Since joining Jalopnik I’ve written about all kinds of RVs built out of school buses, milk tankers, transit buses, box trucks and more. Yet, rarely have I ever run across a build that you could actually live in day in and day out. This 1999 International 3000 changes that with all of the amenities of home, including a clothes washer and dryer.
I recently said goodbye to my own school bus RV project after it broke so much that I couldn’t even sell it for months. You’d think that experience would deter me, but I still love to see what other people have built with their creativity. A lot of times, these builds are missing facilities that even cheap manufactured RVs would have like bathrooms. Better conversions may have neat quirks like an observation deck with a fire pit, but even then you might be missing out. That’s why I really like this skoolie conversion; it has basically everything you’d need for a life on the road.
Let’s start with its bones. This bus started life as an International 3000 rear engine bus chassis, with a school bus body from American Transportation Corporation. If you haven’t heard of AmTran before it’s probably because it was such a short-lived bus body manufacturer. AmTran was formed in 1980 after Ward Body Works filed for bankruptcy the year before, and kept production moving. School Transportation News notes that one-third of AmTran was purchased by Navistar International in 1991 before full ownership in 1995.
AmTran produced buses like this RE model and my old CS before Navistar International erased the AmTran name by 2002, rebranding the buses as International Truck and Bus then as Integrated Coach Corporation.
Power in this bus comes from a Navistar T444E 7.3-liter turbodiesel V8. This engine is also known as the Power Stroke when equipped to Ford Super Duty trucks of the era. It’s making 235 hp and 500 lb-ft torque in this application and it’s sent to an Allison MD3060 six-speed automatic.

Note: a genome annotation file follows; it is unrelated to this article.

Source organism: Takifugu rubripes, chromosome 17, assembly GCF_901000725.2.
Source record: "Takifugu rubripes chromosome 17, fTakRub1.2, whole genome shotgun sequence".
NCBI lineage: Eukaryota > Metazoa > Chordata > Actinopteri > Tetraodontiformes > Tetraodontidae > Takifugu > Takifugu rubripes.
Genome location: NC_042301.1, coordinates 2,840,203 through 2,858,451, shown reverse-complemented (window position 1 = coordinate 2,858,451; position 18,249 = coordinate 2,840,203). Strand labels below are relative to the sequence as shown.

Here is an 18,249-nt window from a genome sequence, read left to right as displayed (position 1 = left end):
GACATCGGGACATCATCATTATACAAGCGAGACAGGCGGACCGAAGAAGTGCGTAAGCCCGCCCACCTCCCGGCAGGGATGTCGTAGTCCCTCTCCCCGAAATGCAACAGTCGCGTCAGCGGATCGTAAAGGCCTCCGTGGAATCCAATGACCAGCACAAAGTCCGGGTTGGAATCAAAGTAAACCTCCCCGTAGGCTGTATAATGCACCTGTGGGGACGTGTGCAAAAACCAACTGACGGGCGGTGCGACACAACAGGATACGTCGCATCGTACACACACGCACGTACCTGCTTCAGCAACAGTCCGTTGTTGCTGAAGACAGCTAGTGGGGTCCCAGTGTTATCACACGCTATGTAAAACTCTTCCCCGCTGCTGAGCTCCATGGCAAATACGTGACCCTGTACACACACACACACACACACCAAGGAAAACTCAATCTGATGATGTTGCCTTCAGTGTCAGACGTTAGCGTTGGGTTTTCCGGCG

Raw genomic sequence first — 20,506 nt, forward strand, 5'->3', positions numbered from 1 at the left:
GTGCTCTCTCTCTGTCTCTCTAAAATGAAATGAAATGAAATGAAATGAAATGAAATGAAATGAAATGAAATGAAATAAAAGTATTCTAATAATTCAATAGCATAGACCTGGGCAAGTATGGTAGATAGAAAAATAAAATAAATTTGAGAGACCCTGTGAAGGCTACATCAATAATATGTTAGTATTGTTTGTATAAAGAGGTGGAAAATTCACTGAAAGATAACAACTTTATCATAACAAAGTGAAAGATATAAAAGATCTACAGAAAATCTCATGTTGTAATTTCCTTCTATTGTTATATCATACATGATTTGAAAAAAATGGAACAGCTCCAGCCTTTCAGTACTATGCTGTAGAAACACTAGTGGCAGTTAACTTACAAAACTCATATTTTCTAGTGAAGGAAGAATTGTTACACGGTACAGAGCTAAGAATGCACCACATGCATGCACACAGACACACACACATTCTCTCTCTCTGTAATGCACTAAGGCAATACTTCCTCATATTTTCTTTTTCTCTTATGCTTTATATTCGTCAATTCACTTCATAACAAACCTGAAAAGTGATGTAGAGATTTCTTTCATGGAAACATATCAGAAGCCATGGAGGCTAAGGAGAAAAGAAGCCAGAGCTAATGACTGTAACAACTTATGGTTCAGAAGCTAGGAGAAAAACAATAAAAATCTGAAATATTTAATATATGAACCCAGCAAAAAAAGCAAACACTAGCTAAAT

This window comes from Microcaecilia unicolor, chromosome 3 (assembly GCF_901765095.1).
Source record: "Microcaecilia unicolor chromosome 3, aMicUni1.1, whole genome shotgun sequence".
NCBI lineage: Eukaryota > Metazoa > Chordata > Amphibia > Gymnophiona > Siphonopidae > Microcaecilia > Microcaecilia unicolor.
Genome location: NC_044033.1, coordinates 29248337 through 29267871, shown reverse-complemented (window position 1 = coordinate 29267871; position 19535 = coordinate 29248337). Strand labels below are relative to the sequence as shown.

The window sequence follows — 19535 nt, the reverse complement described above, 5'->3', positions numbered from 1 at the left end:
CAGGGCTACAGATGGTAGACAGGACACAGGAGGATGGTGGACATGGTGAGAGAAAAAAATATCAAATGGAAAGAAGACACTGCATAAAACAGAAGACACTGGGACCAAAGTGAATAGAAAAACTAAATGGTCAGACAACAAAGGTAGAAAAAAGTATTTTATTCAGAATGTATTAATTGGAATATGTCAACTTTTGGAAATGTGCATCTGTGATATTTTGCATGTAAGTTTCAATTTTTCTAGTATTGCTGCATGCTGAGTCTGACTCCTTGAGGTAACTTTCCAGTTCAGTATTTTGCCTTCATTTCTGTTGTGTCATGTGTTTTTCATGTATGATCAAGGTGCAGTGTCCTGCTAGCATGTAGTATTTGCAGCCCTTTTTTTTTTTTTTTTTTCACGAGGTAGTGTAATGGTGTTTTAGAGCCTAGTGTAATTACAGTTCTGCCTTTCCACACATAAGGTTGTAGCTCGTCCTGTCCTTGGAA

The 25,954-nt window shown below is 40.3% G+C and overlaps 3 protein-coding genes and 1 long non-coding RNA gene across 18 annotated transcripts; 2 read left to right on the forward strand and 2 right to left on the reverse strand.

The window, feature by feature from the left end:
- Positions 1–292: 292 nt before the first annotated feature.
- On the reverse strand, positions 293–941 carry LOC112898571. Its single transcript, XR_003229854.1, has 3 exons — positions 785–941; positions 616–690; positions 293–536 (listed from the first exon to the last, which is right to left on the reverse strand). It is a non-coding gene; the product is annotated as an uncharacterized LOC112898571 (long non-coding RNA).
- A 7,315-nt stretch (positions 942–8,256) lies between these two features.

Inside, you get all of the amenities of home from a full kitchen to a working bathroom.
This is a shower that you’ll want to take every morning! There appears to be plenty of seating and sleeping spaces for a bunch of people, too, which is a plus with builds like this.
But my favorite feature is the combination washer and dryer. One pain that I’ve experienced when traveling the country is getting my clothes dirty. Short of finding a laundromat I’ve more than once washed clothes in a lake. That wouldn’t happen here and I love that touch.
Off-grid power comes by way of four 220-Amp 6 Volt batteries adding up to a 440-Amp 12 Volt system. Charging them when the engine isn’t running are two solar panels adding up to a 630-Watt capability.
The tanks are pretty huge too, with 90 gallons for fuel, 100 gallons for fresh water and 100 gallons for gray water.
Overall, this bus looks like something that you could actually live in. The only thing that I’d change is making the windows bigger for more outside light, though the skylights do help with that.
This rig would set you back $63,000, which would buy you a pretty neat Class A RV built by a known manufacturer. But if skoolies are your jam, I don’t think that you can go wrong with this.